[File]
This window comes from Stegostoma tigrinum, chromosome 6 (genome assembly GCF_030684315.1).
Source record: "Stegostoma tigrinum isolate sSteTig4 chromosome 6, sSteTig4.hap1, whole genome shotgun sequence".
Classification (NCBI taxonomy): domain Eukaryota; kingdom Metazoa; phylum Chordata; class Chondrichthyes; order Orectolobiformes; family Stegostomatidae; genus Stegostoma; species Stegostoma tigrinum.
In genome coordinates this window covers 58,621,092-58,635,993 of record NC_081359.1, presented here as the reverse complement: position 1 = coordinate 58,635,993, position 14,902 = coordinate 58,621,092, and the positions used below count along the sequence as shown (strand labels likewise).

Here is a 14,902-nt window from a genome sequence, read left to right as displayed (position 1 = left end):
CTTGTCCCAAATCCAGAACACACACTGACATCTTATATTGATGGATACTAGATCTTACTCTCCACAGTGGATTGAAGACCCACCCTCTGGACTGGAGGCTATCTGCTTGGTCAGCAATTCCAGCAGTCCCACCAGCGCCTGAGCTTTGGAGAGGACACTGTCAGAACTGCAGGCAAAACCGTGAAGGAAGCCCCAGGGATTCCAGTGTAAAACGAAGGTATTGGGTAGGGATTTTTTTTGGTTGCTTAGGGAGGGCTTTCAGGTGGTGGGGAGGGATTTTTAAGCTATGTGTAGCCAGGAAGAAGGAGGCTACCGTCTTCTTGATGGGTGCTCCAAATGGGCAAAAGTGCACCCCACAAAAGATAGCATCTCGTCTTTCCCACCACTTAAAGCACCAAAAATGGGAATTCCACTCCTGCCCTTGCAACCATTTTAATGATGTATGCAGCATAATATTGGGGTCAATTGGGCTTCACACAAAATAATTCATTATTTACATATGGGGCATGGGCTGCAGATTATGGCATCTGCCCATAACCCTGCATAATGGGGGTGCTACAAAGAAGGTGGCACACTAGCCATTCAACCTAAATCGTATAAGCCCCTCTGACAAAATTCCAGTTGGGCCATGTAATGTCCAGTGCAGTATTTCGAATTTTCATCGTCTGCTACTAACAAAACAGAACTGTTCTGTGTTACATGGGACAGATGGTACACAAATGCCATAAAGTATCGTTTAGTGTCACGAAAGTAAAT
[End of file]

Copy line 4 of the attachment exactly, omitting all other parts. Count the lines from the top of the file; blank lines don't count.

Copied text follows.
In genome coordinates this window covers 58,621,092-58,635,993 of record NC_081359.1, presented here as the reverse complement: position 1 = coordinate 58,635,993, position 14,902 = coordinate 58,621,092, and the positions used below count along the sequence as shown (strand labels likewise).